I am still getting a pinching on the inside of my hip and am still debating whether to call my surgeon and see if I need an MRI. I started taking Advil in case there is inflammation in the hip area. Since I started doing that, he pinching isn't as bad and I can flex my hip a whole lot more, so either the Advil is working or it is a temporary thing as my muscles adjust to running again.

Sunday, after my run, my wife was standing there with two thumbs up. She had watched me run home and said my stride looked straight and even. My left leg was not twisting around and things have really improved.

Sunday, November 4, 2012

Debbie Heald: Amazing race and story

The December 2012 issue of Runner's World has a fantastic article centered on a grainy video clip of a race and a 16 year old American running phenom. In 1972, Debbie Heald, the 16 year old high school runner, toed the starting line of  the USSR-USA indoor meet in Virginia. Along side her was Doris Brown, 29, the US champion and five-time world cross country champion, Tamara Pangelova, 28, who had set the world record in the indoor 1500 meters in the European Championship the previous week and Lyudmila Bragina, 29, who would win the Olympic 1500 in Munich that summer. The 16 year old had duct taped her racing shoes together as a shoe rep from Adidas had not thought her worthy of wearing a new pair of their shoes. What happens next is mind boggling and the old video can be seen here:

Debbie Heald's amazing race and finish is quite remarkable and was the new world record at the time. Her winning time is still, 35 years later, the USA girls indoor high school record for the mile, even though it was run on an 11 laps to the mile track. The life she has lived after this fantastic race is chronicled in the Runner's World article. It brings up issues of childhood abuse that she suffered and a turn into mental illness along with her many injuries. There is also her former fourth grade teacher who has maintained a friendship and stood by her side throughout all her difficulties.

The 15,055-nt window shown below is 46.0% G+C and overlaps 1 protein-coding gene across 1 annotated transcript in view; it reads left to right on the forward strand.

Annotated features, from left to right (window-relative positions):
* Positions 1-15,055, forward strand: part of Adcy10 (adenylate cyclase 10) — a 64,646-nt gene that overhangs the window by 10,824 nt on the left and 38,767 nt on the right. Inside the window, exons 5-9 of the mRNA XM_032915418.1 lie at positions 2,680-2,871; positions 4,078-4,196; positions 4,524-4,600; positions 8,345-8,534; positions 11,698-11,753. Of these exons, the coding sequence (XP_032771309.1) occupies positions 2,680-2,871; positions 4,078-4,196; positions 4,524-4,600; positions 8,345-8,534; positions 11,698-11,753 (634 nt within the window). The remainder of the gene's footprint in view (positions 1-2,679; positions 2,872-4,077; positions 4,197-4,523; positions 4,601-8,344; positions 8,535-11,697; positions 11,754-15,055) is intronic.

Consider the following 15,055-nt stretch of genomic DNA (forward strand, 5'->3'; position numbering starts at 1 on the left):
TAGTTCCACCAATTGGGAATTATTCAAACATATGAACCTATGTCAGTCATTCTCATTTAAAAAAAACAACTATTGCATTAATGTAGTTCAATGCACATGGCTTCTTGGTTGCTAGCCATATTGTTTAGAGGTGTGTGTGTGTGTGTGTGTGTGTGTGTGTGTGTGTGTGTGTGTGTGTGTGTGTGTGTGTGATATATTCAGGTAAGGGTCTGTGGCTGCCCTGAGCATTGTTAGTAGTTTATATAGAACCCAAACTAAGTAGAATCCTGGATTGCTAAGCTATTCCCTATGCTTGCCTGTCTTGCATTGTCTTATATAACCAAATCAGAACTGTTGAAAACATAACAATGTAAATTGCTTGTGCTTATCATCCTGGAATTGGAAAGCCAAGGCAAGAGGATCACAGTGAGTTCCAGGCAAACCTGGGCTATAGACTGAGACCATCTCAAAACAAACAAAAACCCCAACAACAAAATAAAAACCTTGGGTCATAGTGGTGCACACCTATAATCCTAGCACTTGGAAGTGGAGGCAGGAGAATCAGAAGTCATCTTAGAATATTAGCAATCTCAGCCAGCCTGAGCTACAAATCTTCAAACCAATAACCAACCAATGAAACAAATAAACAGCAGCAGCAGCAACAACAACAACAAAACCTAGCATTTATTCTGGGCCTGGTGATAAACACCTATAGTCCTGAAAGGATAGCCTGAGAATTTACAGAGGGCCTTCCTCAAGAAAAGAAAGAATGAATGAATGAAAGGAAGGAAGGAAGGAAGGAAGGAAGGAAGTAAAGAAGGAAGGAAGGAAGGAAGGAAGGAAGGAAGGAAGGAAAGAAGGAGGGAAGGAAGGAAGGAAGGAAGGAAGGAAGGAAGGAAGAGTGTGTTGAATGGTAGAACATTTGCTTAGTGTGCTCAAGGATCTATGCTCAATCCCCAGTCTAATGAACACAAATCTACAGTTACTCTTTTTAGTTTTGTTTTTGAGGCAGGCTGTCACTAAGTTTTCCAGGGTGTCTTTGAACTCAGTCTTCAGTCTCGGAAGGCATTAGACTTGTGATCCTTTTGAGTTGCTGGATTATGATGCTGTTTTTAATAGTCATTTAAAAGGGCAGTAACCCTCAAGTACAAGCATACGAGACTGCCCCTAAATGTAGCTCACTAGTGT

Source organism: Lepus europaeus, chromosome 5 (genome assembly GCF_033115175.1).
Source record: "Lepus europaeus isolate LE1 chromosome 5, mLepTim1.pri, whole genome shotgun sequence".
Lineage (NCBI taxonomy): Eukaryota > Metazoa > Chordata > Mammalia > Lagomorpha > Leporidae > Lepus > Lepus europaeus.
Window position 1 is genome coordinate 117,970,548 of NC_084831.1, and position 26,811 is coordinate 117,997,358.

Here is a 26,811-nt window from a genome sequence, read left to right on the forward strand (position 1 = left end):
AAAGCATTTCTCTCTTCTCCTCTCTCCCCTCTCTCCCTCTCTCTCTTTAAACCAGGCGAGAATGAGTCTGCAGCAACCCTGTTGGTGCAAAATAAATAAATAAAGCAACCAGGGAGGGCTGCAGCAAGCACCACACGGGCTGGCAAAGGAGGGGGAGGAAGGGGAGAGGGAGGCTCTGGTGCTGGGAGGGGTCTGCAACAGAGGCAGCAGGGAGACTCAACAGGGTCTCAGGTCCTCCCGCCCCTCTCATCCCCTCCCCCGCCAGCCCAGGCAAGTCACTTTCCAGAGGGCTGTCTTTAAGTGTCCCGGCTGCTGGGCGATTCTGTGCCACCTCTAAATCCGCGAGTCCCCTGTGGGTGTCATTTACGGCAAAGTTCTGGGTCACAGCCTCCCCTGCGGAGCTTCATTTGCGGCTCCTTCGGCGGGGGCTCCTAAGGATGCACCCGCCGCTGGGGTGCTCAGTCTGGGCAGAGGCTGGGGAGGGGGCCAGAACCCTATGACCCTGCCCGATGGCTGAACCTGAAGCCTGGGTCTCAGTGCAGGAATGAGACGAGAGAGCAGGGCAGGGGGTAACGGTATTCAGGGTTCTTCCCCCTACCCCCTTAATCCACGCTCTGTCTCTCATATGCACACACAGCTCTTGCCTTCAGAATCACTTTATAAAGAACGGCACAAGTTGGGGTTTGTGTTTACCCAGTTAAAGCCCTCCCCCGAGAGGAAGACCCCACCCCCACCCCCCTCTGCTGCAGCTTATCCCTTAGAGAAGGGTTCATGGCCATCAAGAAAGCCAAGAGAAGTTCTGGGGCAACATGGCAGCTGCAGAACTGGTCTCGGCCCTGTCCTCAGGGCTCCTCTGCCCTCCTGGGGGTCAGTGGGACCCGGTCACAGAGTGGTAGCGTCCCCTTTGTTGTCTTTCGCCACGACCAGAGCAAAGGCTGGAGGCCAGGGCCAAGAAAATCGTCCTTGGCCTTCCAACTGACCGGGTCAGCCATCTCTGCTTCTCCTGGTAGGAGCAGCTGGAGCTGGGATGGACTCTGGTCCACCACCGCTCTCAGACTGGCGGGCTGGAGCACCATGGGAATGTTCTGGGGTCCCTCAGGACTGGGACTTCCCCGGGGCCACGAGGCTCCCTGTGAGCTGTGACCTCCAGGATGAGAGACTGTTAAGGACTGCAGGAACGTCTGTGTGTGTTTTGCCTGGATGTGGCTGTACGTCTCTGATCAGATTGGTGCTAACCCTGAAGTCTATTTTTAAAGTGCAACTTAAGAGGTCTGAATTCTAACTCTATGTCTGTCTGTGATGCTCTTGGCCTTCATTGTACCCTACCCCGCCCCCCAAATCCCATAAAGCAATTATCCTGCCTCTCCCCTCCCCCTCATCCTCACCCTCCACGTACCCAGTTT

Here is a Sports Illustrated Vault article on the race from March 27, 1972: They're Sweet 16 and Deserve a Kiss. I know I have seen this race on youtube before, but I can't remember if I watched this when it was on television at the time. I do remember the US-USSR races. I was somewhat attuned to girls track and field at the time as I had a classmate, Johanna Forman, who was an outstanding runner at the time and had made the Sports Illustrated "Faces in the Crowd" for her racing as a 12 year old just a couple of months before Debbie's race. I still recall the assembly at our school for Johanna when she made Sports Illustrated and hearing about all her running accomplishment. She went on to be a national and international class runner as a youngster and attended Harvard.

Here is a 10 year old article from the LA Times on Debbie Heald: Rough Run.


Mary Cain breaking Debbie Heald's indoor mile record with a 4:32.78 .

This is a video I took of Mary Cain breaking the high school indoor two mile record.

Mary Cain breaking the indoor mile record a second time at The Millrose Games

Thursday, November 1, 2012

Power, Speed, Endurance: Mobility Chapter

Power Speed ENDURANCE: A Skill-Based Approach to Endurance Training is a new book written by Brian Mackenzie. The mobility chapter was written by Kelly Starrett of Mobility WOD fame. Kelly introduces this book on his blog: